As challenging as it may be, there are also great things about this event.  The first being that not only are you seeing profiles that may not be listed online at the various websites that profile children, but you’ll be seeing NEW profiles.  And as many a future adoptive parent will tell you, new profiles are what we check for on a daily basis. So that in itself is exciting.

Another plus is that you can speak directly to case workers to learn more about the children.  No having to submit a request for additional info and waiting for an email or a phonecall.  You can get instant information from someone who is familiar with the child.   Again, being the impatient folks that waiting parents can sometimes be, this is a welcome change.  Especially for those that have found a child they think might be a potential match.

The other thing that many newbies may not realize, is that this is a good way to to make an impression on a case worker, or multiple case workers.   When you see a child you’re interested in, you can talk with the case worker first before submitting your expression of interest.  It may put a face to the name on the application, so to speak.  Some people even prepare bio/info sheets to pass out to case workers for just that reason.  Ultimately this process isn’t a popularity contest.  The case workers will tell you, they’re not looking for a child for you, they’re looking for parents for their children.  But if you make an impression that makes them recognize your name when they’re sifting through mounds of potential parent applications, standing out definitely can’t hurt.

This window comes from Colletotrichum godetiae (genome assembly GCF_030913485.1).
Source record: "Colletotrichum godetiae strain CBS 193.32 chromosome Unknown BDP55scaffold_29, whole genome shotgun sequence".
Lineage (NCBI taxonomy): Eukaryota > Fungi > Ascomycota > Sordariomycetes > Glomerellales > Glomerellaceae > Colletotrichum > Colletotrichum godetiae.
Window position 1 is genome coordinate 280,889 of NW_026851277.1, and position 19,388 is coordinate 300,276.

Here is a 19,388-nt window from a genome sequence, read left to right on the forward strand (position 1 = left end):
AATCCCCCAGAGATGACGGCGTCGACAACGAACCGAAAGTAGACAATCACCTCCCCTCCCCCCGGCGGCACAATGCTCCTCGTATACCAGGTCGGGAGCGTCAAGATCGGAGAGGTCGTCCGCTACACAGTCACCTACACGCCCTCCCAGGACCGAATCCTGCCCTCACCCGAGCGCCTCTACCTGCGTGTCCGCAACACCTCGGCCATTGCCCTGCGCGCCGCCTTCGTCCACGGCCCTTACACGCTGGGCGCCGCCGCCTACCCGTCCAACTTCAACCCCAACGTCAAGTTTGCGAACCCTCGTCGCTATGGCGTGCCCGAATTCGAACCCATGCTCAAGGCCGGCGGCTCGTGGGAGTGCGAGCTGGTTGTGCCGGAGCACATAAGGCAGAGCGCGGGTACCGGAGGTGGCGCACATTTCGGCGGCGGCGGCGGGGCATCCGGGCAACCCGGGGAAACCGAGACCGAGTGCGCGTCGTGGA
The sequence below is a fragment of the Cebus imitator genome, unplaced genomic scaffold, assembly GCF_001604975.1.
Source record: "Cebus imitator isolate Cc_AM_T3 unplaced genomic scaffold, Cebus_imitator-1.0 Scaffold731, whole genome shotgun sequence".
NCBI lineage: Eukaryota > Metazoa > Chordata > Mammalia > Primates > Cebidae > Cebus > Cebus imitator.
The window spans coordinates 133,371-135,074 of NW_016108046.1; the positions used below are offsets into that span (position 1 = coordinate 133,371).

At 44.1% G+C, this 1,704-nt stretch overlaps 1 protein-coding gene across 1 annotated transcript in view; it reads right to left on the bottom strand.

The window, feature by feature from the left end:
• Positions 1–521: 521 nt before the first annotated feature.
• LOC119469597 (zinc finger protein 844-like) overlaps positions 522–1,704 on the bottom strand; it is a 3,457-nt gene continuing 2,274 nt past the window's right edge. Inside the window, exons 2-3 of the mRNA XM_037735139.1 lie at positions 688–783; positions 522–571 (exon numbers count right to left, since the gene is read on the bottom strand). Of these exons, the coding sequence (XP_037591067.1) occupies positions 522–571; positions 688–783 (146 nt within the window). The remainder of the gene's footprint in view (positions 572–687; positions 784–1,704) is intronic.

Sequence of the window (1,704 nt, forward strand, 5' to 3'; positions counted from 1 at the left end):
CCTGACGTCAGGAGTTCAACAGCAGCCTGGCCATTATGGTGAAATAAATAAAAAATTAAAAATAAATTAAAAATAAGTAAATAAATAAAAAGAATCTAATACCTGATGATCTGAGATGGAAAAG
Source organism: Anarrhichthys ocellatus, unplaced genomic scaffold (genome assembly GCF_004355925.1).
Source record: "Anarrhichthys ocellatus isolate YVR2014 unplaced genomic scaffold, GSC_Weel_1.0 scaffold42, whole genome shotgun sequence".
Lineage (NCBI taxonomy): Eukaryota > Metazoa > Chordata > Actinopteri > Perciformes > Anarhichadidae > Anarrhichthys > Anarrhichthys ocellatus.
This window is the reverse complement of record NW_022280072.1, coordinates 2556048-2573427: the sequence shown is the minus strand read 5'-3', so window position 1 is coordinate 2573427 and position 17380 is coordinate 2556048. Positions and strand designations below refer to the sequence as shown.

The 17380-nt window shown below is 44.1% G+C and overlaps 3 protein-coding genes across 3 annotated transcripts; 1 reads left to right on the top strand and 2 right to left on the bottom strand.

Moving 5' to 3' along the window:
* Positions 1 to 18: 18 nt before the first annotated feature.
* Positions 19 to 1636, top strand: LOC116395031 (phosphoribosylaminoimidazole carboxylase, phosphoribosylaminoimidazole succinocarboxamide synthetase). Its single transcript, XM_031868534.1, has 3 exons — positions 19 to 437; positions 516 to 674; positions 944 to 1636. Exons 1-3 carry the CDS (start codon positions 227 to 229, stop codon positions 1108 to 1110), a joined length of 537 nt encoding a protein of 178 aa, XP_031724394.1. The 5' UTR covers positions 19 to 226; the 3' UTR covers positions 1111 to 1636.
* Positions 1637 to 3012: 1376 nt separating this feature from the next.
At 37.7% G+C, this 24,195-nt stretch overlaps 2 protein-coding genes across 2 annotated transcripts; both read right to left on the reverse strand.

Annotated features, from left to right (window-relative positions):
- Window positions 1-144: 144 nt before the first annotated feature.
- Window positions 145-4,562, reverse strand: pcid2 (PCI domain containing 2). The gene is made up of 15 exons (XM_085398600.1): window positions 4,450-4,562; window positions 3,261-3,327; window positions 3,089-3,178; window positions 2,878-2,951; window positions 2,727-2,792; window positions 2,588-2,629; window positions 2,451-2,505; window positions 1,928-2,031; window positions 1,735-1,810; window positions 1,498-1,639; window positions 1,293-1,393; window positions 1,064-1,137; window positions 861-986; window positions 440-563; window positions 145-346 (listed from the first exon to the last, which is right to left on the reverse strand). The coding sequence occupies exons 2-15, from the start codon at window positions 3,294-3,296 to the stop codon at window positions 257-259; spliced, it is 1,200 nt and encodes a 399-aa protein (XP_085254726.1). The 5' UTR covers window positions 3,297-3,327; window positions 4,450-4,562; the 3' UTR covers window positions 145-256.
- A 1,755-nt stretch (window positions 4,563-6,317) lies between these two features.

As I mentioned earlier, these ARE’s are promoted for  “waiting” or “adopt-ready” parents.  That said, M and I aren’t technically in the waiting category as of yet, but I made it known we hadn’t even sent our application in yet when I called to register, and I ran into no problems at all.   I got a very enthusiastic confirmation call actually.

Expressions of interest in children are also usually reserved for that same category of parent.  However, there are some profiles you will see that say, “Parents at any stage in the adoptive process are welcome to express interest in this child.”   But for the most part, they’re looking for adopt ready.   That said, from all accounts, I have been told, if you see a child who you think could be a potential match for your family, do not let that hold you back.  Persistence seems to be half the battle in the world of adoption, and I’ve heard a number of stories who were not adopt-ready when they inquired about children, and they were contacted as potential families, and some eventually were approved to adopt the child.  

So basically if you’re hesitating at all about attending this event, or the ones in the future because you’re not adopt-ready, don’t worry about it.  Even if you’re not ready to actively search for your child, I think it’s a good experience for when you are ready. And you just never know…. 😉

If you’d like to attend this weekend, here’s the event and registration info:

Date: Saturday, November 3

Time: 2-5pm

Where: The River Rock Inn

Address: 2808 Chamberland Street, Clarence-Rockland, Ontario, K4K 1M6

Offices presenting children this weekend:  The Children’s Aid Society of Ottawa, Prescott-Russell and the office of Stormont, Dundas and Glengarry

To RVSP: Contact Manon Vachon by phone at 613-937-7460

Questions: Contact Kimberly Gill at 613-937-7431

Map: River Rock Inn

I’ll be sure to blog and let everyone know about our experience.  If you attending or have attended the ARE for Ottawa, or one in your city or province, and want to share your thoughts, I’d love to hear from you.  For those of you attending this weekend, good luck.  Hope you find your family!